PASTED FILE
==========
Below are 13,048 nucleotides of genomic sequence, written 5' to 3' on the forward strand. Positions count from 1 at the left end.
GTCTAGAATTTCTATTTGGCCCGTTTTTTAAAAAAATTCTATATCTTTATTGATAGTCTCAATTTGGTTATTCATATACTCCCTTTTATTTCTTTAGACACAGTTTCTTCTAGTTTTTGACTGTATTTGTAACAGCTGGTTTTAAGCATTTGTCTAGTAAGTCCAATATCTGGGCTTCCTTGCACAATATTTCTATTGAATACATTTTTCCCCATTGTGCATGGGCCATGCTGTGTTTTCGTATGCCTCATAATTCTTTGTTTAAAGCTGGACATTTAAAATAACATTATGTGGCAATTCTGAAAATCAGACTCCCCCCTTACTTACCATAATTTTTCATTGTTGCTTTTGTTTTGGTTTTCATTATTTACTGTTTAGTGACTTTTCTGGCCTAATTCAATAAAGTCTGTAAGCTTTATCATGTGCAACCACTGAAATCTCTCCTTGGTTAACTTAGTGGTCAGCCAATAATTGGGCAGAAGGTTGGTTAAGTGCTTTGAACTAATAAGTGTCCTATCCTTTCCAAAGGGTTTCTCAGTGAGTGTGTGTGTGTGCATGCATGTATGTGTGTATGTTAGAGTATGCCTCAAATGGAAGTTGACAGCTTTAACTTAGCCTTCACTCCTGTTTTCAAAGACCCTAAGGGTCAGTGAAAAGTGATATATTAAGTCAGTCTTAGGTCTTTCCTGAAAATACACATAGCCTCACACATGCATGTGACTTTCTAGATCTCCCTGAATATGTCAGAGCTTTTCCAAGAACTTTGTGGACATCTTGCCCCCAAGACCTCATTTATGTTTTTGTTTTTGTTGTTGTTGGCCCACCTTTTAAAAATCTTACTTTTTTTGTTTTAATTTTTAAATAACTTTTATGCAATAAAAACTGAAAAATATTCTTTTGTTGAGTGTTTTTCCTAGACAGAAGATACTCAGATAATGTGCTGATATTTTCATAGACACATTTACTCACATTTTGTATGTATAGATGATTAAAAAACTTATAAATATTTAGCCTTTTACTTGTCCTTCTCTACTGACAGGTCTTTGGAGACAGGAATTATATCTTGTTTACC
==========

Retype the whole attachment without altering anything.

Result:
Below are 13,048 nucleotides of genomic sequence, written 5' to 3' on the forward strand. Positions count from 1 at the left end.
GTCTAGAATTTCTATTTGGCCCGTTTTTTAAAAAAATTCTATATCTTTATTGATAGTCTCAATTTGGTTATTCATATACTCCCTTTTATTTCTTTAGACACAGTTTCTTCTAGTTTTTGACTGTATTTGTAACAGCTGGTTTTAAGCATTTGTCTAGTAAGTCCAATATCTGGGCTTCCTTGCACAATATTTCTATTGAATACATTTTTCCCCATTGTGCATGGGCCATGCTGTGTTTTCGTATGCCTCATAATTCTTTGTTTAAAGCTGGACATTTAAAATAACATTATGTGGCAATTCTGAAAATCAGACTCCCCCCTTACTTACCATAATTTTTCATTGTTGCTTTTGTTTTGGTTTTCATTATTTACTGTTTAGTGACTTTTCTGGCCTAATTCAATAAAGTCTGTAAGCTTTATCATGTGCAACCACTGAAATCTCTCCTTGGTTAACTTAGTGGTCAGCCAATAATTGGGCAGAAGGTTGGTTAAGTGCTTTGAACTAATAAGTGTCCTATCCTTTCCAAAGGGTTTCTCAGTGAGTGTGTGTGTGTGCATGCATGTATGTGTGTATGTTAGAGTATGCCTCAAATGGAAGTTGACAGCTTTAACTTAGCCTTCACTCCTGTTTTCAAAGACCCTAAGGGTCAGTGAAAAGTGATATATTAAGTCAGTCTTAGGTCTTTCCTGAAAATACACATAGCCTCACACATGCATGTGACTTTCTAGATCTCCCTGAATATGTCAGAGCTTTTCCAAGAACTTTGTGGACATCTTGCCCCCAAGACCTCATTTATGTTTTTGTTTTTGTTGTTGTTGGCCCACCTTTTAAAAATCTTACTTTTTTTGTTTTAATTTTTAAATAACTTTTATGCAATAAAAACTGAAAAATATTCTTTTGTTGAGTGTTTTTCCTAGACAGAAGATACTCAGATAATGTGCTGATATTTTCATAGACACATTTACTCACATTTTGTATGTATAGATGATTAAAAAACTTATAAATATTTAGCCTTTTACTTGTCCTTCTCTACTGACAGGTCTTTGGAGACAGGAATTATATCTTGTTTACC